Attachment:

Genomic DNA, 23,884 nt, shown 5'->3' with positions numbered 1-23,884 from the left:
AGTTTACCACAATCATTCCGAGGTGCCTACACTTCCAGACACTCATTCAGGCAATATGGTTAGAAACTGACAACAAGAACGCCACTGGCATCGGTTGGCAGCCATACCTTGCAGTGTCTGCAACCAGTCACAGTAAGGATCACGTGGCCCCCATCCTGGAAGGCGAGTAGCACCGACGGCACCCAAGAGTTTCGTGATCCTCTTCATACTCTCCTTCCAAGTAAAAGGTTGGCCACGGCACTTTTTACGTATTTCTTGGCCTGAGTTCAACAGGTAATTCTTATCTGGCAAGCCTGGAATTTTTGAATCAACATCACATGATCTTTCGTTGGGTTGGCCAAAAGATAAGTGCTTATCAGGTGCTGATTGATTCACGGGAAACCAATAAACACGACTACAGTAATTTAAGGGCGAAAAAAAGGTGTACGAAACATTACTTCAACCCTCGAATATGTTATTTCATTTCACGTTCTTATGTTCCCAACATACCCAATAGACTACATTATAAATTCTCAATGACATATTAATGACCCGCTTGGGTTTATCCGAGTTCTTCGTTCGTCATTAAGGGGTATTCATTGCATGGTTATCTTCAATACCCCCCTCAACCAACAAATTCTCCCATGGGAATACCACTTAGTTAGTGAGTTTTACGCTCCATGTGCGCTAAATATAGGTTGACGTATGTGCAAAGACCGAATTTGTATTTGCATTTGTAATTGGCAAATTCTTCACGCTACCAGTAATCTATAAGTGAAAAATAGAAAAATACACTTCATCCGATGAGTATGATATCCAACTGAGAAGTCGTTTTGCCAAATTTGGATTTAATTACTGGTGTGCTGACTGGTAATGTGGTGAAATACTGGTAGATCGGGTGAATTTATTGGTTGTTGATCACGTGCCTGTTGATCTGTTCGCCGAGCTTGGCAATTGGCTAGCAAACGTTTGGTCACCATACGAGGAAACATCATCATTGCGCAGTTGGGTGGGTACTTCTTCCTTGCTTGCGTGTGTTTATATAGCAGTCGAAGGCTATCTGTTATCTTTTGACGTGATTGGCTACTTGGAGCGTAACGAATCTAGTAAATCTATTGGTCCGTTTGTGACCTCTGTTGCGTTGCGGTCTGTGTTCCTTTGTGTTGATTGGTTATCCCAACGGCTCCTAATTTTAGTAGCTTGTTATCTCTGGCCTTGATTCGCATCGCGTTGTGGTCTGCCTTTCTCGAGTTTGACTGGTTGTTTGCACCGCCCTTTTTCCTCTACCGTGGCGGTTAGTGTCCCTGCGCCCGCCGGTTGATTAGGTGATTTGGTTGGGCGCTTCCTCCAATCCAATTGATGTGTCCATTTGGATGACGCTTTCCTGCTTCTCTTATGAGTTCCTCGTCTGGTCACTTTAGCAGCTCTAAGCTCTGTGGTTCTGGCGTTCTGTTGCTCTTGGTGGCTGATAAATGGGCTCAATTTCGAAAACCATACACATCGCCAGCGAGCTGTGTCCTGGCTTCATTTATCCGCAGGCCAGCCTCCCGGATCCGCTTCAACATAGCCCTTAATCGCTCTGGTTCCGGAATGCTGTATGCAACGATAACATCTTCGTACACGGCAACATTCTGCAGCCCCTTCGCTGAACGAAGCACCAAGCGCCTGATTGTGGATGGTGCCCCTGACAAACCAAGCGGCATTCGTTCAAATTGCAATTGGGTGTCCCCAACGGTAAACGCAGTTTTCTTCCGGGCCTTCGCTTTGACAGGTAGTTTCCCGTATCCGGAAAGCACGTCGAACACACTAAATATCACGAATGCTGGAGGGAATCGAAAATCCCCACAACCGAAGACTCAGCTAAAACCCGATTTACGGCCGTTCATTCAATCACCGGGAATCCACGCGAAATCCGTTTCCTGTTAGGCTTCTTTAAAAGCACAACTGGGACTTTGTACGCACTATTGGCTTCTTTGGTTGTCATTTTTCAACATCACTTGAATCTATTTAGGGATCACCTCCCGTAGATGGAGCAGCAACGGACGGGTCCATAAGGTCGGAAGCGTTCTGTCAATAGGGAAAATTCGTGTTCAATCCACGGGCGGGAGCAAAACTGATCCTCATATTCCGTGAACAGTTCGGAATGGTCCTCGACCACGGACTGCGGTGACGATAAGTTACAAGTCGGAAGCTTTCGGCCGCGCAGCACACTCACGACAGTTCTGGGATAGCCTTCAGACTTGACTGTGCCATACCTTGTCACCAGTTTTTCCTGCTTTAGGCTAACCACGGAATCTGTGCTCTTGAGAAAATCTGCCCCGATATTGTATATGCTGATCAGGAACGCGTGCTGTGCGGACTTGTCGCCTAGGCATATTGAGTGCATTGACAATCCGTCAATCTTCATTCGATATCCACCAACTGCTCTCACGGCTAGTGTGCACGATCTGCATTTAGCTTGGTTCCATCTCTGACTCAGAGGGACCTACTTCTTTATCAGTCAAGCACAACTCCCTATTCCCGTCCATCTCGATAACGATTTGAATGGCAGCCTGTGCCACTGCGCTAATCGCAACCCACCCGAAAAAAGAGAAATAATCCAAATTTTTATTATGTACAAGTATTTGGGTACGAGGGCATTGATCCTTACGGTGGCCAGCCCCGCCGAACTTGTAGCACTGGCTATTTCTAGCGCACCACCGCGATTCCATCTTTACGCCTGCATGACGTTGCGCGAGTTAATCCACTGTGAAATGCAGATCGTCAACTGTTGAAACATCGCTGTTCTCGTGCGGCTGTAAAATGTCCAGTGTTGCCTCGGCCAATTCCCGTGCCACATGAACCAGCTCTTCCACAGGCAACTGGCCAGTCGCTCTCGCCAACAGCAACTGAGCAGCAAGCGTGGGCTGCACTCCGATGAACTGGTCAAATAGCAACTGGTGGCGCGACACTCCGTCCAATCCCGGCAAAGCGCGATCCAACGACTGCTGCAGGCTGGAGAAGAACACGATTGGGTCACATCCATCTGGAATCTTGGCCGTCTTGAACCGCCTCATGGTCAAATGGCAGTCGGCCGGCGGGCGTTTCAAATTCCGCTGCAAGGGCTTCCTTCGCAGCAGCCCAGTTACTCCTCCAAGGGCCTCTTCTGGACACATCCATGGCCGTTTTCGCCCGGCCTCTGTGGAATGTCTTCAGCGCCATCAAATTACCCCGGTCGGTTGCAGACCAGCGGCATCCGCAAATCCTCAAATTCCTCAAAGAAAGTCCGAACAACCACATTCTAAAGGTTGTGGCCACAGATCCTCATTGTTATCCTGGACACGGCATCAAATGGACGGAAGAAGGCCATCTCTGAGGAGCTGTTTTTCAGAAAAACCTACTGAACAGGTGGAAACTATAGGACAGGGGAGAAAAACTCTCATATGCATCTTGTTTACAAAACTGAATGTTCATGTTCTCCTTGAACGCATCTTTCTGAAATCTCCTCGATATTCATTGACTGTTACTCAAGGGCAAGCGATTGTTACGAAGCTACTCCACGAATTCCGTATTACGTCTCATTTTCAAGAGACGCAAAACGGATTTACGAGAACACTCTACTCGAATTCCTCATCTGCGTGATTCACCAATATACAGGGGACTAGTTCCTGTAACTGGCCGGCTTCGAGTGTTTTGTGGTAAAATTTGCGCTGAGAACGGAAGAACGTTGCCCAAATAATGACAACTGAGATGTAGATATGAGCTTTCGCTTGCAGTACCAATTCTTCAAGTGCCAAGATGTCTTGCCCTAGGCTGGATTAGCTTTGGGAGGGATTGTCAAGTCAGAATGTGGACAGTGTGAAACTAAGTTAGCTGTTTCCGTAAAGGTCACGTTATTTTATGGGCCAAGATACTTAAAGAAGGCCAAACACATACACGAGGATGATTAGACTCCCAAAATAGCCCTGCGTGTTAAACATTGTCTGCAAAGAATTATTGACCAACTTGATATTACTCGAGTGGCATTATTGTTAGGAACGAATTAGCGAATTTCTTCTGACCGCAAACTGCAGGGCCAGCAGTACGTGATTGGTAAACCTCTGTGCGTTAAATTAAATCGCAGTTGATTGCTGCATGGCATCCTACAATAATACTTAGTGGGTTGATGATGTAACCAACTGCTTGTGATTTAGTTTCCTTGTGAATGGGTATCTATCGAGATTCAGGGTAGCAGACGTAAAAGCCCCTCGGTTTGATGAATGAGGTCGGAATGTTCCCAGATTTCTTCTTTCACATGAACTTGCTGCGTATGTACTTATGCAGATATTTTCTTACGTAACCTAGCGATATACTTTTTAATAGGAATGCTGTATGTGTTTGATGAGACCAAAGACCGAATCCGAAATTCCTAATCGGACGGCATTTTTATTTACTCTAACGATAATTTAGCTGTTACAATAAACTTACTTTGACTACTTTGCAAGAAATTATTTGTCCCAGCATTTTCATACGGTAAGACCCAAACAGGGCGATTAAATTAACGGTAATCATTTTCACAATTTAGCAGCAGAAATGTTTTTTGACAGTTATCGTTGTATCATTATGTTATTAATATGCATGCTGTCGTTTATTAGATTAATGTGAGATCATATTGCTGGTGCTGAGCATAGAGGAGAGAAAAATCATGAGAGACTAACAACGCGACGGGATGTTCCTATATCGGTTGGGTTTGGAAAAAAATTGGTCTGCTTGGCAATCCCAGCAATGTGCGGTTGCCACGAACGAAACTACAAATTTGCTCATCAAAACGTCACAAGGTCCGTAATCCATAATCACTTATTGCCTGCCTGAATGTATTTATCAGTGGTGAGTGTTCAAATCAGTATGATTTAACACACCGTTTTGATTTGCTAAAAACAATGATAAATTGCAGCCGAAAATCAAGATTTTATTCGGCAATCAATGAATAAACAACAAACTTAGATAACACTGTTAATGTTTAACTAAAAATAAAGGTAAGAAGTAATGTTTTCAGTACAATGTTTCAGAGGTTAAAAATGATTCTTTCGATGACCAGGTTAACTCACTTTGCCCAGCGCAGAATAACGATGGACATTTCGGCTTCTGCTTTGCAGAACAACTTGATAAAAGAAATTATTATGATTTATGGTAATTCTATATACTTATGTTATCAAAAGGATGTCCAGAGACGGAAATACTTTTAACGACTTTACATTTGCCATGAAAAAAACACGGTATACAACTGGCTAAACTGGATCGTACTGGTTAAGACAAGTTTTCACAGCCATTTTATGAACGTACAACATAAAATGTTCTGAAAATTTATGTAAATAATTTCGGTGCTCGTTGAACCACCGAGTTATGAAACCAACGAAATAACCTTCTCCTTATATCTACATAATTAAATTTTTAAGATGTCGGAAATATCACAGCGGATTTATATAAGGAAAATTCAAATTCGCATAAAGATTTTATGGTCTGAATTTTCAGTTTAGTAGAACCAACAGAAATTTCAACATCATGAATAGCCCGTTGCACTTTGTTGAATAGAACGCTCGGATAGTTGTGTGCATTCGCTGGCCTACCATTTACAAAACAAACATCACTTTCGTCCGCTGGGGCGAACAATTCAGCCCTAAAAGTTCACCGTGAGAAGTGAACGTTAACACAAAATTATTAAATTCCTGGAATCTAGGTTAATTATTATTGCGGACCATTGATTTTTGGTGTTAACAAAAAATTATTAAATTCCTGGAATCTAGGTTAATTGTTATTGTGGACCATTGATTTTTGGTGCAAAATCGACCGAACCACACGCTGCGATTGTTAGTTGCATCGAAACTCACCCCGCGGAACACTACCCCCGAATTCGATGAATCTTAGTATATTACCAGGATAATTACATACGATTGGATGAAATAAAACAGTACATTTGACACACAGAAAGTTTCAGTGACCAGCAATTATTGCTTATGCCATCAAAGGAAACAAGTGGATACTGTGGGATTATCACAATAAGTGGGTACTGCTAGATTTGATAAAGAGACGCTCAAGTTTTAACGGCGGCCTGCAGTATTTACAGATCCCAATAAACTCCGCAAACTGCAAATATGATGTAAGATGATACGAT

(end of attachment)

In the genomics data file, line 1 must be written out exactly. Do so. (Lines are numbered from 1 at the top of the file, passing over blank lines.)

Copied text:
Genomic DNA, 23,884 nt, shown 5'->3' with positions numbered 1-23,884 from the left: